Arizona ArtBeat: Light Constructions

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Artist Pasha Rafat explores the “physicality of light” in an exhibition of light produced by neon and other gasses that’s currently at ASU’s Night Gallery.

Ted Simons: On tonight's "Arizona Artbeat," producer David Majure and photographer Scot Olson take us to the night gallery at Tempe marketplace, where neon art is all aglow.
David Majure: Like something out of Vegas, the brilliant glow of neon light beckons shoppers into the night gallery at Tempe marketplace. These light constructions are the work of artist Pasha Rafat, he's an ASU alumnus who works at Las Vegas and teaches photography at UNLV, Rafat and his crew spent days of assembling these creations of glass, gas and electricity.
Pasha Rafat: Here I am, struggling with these lights, unpacking and these packing devices and electrodes and transformers, it's like hellish.
David Majure: It's much more involved than your average art exhibition.
Pasha Rafat: I'm trying to figure out a way to get away from this and make something else like the artists who roll up their drawings and put them in a tube and send them to a museum. Boy I mean, I know some of those artists -
David Majure: Don't let him fool you. Rafat could be hanging prints on a wall. He started his artistic career as a photographer. But what he found interesting about photography was not necessarily the subjects of his images, it was more the atmosphere produced by light, shadows, and color.
Pasha Rafat: You try to create some puzzles, some kind of situation with light and tubes and dimension.
David Majure: So he began experimenting with that photographic essence in a three-dimensional space. It seemed the natural evolution of his artistic pursuits.
Pasha Rafat: Those things I was interested in could be created through three-dimensional objects so this idea of lights and color came out of that. But it does come from photography.
David Majure: He calls his work light construction. Simple arrays of gas filled tubes that pulsate and illuminate when charged with electricity.
Pasha Rafat: The gas itself creates color, where you put them and what size tube you use, and how you put them together, it's tricky. In other words, it's like if you put them together in certain ways and create poetry.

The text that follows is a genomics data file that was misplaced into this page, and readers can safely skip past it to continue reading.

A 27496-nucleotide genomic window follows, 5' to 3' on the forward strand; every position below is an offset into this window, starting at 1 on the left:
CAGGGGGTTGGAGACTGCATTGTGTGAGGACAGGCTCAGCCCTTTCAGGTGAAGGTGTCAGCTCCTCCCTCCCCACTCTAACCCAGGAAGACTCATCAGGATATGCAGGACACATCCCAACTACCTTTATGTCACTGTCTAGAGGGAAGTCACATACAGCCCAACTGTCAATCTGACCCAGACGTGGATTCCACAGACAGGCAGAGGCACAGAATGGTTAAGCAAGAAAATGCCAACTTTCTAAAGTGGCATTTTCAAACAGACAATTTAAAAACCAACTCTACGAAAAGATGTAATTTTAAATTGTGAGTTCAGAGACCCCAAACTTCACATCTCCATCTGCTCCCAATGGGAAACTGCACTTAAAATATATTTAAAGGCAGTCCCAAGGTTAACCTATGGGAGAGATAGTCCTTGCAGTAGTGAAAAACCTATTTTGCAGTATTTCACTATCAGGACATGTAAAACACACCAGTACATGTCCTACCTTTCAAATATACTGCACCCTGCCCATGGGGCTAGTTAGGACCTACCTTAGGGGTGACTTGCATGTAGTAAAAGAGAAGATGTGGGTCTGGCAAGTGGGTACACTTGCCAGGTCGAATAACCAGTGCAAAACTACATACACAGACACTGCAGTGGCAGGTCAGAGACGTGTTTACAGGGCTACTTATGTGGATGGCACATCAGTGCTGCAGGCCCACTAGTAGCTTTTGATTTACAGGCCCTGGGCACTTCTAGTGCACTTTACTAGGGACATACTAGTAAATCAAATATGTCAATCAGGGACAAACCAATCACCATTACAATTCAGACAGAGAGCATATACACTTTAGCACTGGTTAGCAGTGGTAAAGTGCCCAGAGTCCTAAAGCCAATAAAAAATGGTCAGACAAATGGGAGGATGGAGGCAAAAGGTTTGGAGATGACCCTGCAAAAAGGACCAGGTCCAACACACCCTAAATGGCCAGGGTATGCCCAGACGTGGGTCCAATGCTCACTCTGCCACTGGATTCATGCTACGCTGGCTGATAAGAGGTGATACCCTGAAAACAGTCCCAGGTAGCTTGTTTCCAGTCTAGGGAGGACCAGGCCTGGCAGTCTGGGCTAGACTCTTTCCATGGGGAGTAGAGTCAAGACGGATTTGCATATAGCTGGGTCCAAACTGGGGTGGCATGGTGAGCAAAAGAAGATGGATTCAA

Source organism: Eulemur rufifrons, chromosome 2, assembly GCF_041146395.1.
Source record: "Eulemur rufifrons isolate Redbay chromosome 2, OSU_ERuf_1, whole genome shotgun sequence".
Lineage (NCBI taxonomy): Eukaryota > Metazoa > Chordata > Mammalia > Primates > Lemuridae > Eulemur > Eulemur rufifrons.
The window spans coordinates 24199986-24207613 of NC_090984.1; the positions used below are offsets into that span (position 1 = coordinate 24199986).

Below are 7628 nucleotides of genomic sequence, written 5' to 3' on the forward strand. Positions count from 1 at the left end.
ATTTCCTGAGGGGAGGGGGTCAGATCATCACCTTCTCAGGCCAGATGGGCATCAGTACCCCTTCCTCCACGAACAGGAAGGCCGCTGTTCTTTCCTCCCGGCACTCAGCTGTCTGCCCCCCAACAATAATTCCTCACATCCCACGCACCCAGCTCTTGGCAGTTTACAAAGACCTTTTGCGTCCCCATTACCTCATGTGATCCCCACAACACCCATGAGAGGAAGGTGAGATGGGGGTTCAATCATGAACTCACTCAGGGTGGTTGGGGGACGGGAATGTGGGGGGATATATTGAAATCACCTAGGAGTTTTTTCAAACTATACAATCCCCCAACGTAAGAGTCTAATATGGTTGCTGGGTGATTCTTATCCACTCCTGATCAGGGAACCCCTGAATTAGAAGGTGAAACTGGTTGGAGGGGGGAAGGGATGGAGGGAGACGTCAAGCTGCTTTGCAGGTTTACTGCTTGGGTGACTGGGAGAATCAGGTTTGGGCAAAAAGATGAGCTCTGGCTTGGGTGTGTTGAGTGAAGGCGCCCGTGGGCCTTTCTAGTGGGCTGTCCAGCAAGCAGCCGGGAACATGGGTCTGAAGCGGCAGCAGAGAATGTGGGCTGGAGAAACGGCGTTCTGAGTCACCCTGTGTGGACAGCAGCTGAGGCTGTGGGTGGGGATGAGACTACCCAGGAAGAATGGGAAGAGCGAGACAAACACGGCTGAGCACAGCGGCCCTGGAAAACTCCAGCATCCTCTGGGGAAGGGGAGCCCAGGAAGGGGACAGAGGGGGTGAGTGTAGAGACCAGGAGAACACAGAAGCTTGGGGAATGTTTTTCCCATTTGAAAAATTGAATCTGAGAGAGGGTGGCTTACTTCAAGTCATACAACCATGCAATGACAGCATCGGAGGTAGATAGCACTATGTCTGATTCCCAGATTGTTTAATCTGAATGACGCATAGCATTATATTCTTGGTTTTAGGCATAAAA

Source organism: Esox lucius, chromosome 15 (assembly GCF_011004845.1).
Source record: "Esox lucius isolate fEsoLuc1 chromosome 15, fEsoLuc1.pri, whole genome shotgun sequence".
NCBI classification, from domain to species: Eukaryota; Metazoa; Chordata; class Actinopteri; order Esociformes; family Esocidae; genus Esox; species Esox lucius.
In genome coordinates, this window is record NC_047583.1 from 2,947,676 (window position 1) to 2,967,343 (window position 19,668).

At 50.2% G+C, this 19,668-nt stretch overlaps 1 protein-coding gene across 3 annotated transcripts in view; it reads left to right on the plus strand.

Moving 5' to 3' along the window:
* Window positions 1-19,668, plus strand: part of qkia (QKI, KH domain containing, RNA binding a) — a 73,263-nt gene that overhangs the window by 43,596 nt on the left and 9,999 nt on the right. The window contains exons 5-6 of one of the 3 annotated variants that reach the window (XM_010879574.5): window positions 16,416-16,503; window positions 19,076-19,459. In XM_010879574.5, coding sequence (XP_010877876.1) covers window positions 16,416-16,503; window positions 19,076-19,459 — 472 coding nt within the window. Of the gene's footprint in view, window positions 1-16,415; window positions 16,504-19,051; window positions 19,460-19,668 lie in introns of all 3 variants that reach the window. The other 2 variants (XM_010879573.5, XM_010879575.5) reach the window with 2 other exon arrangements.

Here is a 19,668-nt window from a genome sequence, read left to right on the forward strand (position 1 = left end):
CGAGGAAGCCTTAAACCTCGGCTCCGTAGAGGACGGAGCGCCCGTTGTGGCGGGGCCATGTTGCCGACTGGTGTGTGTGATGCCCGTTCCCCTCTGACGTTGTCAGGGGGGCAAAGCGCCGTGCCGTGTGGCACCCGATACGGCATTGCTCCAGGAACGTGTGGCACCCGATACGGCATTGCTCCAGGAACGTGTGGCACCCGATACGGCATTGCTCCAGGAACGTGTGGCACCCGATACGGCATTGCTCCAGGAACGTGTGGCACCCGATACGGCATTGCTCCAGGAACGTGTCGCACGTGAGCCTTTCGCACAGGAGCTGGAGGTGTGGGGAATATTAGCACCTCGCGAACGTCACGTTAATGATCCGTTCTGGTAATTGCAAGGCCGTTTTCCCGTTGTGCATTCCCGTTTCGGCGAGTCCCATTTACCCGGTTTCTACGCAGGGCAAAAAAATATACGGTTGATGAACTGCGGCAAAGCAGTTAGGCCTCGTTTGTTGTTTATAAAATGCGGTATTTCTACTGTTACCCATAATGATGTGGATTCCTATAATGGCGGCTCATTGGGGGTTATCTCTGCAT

David Majure: A student of architecture, Rafat is acutely aware of how his sculptures connect to the space around him.
Pasha Majure: You need to be aware of the environment you're in. In other words, context becomes everything.
David Majure: He's not interested in organic shapes and designs. Instead, he prefers the clean lines and angles of geometry.
Pasha Rafat: Every time I think you create those organic imagery, you make an association with something, which is, you know, it's an apple, something. Which is really ok. I'm just not interested in those things. I'm interested in geometry because basically geometry reflects or connects to something which has to do with the architecture and that interest me. I didn't know how to make the pieces so I stuck them in the corner and made a false wall. So they can go in them. In a way, I'm trying to get out corner, everybody says the corner is not important, you just put your pieces on the main wall. But to me, I think the corners become very important. Creating this light was to kind of create some kind of mystery.
David Majure: Rafat admits his work is all very experimental and doesn't expect you nor want you to get it.
Pasha Rafat: You don't know what you're looking at. You try and grasp it, and that's important. It's actually important not to quite get it. I'm actually interested in the kind of work I don't understand. Once I get it, I think I'm bored.
David Majure: He does want his audience to feel a connection if ever so briefly to the atmospheres he creates.
Pasha Rafat: Somebody looks at the piece -- aha. I think, that moment is very important to me. If it doesn't happen, obviously, I've messed it up. I mean, it's -- I haven't been successful. But I'm looking for that. That interests me.
David Majure: He lives for the aha moment when the light comes on, even if it doesn't stay lit for long.
Pasha Rafat: If you stay a little bit longer in front of the piece, then obviously, I'm much happier, but those few seconds if you respond to the work, I think that's ok.
Ted Simons: "Out of Vegas: the light constructions of Pasha Rafat" is at the night gallery in Tempe marketplace through September 25th. The night gallery is open Tuesday through Sunday from 6:00 to 9:00 p.m.

Pasha Rafat:Artist

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